Following an order issued late on Monday by NJ Governor Phil Murphy, casinos will not offer wining or dining on their casino floors nor allow smoking.
Indoor Dining, Smoking and Drinks Banned in Atlantic City’s Casinos
New Jersey Governor Phil Murphy has decided against indoor dining following a surge in the cases of coronavirus in the state as well as non-compliance with issued health recommendations and guidelines. Gov. Murphy has also issued a ban on drinking and smoking on the premises of Atlantic City’s casinos as they prepare to restart this week.
Commenting on the issue Gov. Murphy cited the lack of face masks and specifically using face masks as the main reason for prompting his decision. The added danger of contracting COVID-19, which has been spreading across the country, has helped the governor settle his mind on the issue.
The measures were announced in a press release email sent to members of the press late on Monday. Further to the smoking ban and consumption of alcohol, the governor explicitly forbids any food or alcohol consumption inside the casinos.
The Borgata Scraps Reopening Plan After New Restrictions
Responding to the announcement, the Borgata stated that it would not be reopening in light of the restrictive measures. The casino was planning to soft-launch on Thursday and then open to the broader public on July 6, but none of this will happen now.
The Borgata didn’t specify what had prompted the decision in detail, i.e. whether it was the government’s ban on smoking or alcohol that dissuades the property from restarting operations.
Commenting on these developments, the Tropicana casino manager and president of the Casino Association of New Jersey, Steve Callender, argued that lack of smoking was “very bad for casinos.”
The Associated Press asked Mr Callender whether a ban on smoking could be a “deal-breaker” for casinos and stop them from reopening. “It very could,” was Mr Callender’s swift response.
Fighting the Smoking Ban
To put things in perspective, New Jersey and Atlantic City flirted with the idea of introducing a smoking ban back in 2008, but the measure was quickly dropped after only 20 days because casino revenue plummeted, sending an unequivocal message to authorities to change their act.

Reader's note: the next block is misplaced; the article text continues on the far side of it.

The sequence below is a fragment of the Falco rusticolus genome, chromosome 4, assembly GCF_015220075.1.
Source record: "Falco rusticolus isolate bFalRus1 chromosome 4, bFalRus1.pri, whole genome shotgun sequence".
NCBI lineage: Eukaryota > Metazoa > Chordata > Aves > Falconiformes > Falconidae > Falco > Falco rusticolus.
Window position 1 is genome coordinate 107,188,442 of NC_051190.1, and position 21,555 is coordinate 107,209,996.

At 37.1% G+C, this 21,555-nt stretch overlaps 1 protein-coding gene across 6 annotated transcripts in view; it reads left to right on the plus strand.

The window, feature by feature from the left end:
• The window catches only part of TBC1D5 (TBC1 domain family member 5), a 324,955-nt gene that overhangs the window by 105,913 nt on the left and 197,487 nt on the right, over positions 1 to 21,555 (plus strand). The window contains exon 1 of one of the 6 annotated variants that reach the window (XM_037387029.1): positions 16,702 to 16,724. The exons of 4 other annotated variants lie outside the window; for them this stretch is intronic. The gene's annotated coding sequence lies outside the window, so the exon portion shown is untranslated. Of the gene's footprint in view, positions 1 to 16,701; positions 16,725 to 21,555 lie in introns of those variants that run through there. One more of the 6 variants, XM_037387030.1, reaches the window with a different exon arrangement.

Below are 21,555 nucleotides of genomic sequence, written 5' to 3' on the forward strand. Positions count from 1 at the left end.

To strike a sort of middle-ground, the state agreed to only restrict smoking in 25% of the total casino floor area. Commenting further on the current climate, MGM Resorts International, the owner of the Borgata, explained that the new circumstances prevented the company from pursuing reopening.
In the statement, MGM explained that the company couldn’t provide visitors and patrons with the “level of hospitality” that they deserve and the most logical step was to remain closed until further notice.
“The health and safety of our employees and guests are at the center of all that we do, and we regret that, at this time, we are unable to welcome back the thousands of employees who are anxious to return to work. We look forward to a time when it is safe to welcome everyone back.”
Wining and Dining at a Time of Coronavirus
While no other operator has decided to follow the Borgata’s example, many operators have cautioned that they will continue to assess the situation as it evolves and make a decision based on the available information closer to reopening date. Gov. Murphy explained that the lack of compliance and people not wearing masks or wearing them wrongly has led to an increase in the number of cases in New Jersey.
He didn’t pick his words in describing people who had ignored health experts’ recommendations, describing them as “knuckleheads” who have forced authorities to “hit pause on the restart” of indoor dining in the very least.
Thursday should see the reopening of other properties as well, including amusement and water parks, playgrounds, museums, aquariums, and libraries. However, the number of cases continues growing with some 171,000 reported as of Monday, June 29. As the virus continues to spread, the livelihood of millions of people is at risk, with casino and hospitality workers furloughed en masse.